Director Ariel de Man and the cast maintain an erotic charge throughout the first act. Julie (Maia Knispel), a Count's impulsive daughter, boldly flirts with a valet named Jean (Adam Fristoe). Despite the presence of Kristin (Park Krausen), the household cook and Jean's pious girlfriend, Julie ardently pursues Jean, who seems all too willing to be caught. Knispel makes Julie as imperious as a dominatrix and as impetuous as a spoiled brat.
Strindberg's text plays a game of master and servant, in which Julie must fall as Jean rises and vice versa. But their relationship's implications go deeper than just a kinky bodice-ripper. Embodying the working-class drive for betterment, Jean hopes to use Julie's connections to become a hotelier. Julie, despite her forceful first impression, proves to be a vulnerable, mixed-up child of a proto-feminist mother and thus a victim of 19th-century gender politics.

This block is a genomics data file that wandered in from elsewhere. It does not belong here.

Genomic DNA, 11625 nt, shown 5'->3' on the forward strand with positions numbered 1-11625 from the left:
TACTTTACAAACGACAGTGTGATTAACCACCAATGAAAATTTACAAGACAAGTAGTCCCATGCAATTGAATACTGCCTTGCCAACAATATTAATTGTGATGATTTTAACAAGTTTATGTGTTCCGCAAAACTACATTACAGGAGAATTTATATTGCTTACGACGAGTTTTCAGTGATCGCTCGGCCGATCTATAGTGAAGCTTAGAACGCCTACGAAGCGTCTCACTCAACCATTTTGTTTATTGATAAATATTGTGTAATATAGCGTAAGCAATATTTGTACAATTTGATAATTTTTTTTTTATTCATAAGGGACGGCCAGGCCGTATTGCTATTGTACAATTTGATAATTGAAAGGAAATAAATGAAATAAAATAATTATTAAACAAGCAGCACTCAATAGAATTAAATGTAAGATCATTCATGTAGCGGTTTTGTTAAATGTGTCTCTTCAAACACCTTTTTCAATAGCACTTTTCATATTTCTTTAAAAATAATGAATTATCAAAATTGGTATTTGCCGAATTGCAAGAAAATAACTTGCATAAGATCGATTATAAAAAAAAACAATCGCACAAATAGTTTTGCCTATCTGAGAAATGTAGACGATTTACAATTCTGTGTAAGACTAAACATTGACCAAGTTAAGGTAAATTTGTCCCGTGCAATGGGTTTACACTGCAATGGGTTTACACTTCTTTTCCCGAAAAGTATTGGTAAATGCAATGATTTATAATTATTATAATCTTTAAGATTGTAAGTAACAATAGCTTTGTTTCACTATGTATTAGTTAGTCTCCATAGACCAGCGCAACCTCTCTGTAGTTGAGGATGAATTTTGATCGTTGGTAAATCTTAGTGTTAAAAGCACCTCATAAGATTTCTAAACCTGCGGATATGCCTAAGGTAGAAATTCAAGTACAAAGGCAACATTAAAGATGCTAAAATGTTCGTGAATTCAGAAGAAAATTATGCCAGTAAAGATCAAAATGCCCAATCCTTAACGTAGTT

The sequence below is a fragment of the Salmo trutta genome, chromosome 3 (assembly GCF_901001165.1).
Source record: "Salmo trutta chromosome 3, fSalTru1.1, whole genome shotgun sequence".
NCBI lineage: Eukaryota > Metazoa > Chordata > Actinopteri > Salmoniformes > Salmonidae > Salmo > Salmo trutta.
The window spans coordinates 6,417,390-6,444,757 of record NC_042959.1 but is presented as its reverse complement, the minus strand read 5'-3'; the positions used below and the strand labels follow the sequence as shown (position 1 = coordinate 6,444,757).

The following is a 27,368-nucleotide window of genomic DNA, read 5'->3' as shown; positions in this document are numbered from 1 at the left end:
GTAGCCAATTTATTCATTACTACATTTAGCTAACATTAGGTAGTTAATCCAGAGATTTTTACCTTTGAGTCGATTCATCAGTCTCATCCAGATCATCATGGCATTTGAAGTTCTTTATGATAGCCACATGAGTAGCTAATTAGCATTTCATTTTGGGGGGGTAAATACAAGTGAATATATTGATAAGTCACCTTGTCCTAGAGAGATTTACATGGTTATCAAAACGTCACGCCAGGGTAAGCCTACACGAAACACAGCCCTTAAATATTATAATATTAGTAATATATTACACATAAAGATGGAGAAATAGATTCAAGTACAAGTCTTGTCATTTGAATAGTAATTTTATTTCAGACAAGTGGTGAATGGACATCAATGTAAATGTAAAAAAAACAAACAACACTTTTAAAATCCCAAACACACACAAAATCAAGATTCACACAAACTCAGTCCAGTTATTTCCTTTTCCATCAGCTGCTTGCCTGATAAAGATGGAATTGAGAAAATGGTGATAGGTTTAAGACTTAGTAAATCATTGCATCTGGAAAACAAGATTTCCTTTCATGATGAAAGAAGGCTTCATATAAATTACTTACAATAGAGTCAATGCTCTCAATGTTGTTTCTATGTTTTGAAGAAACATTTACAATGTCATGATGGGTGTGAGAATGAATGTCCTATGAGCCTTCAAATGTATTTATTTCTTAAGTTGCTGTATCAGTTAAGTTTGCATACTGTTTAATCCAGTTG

Miss Julie hinges on a fact of its time - that a one-night stand could ruin a person's life - and each actor has a contemporary demeanor that undermines the conflict. Fristoe certainly conveys the cockiness of a young man on the make, but Jean's arrogance lacks much bitterness at his "underclass" status. In the second act, when Miss Julie faces the consequences of her rash decisions, Knispel flies into furious fits, banging her head on furniture and leaping on Fristoe, pummeling him with her fists.
Just when Miss Julie should be building to a wrenching conclusion, the show finds laughs that go against Strindberg's tragic intent. Despite its lively approach to dominance and submission, this Miss Julie gets a little too out of hand for its own good.
Miss Julie runs through May 15. 7 Stages Back Space, 1105 Euclid Ave. Thurs.-Sat., 8 p.m.; Sun., 7 p.m. (2 p.m. matinee May 14). $10-$25. 404-522-6194. www.outofhandtheater.com.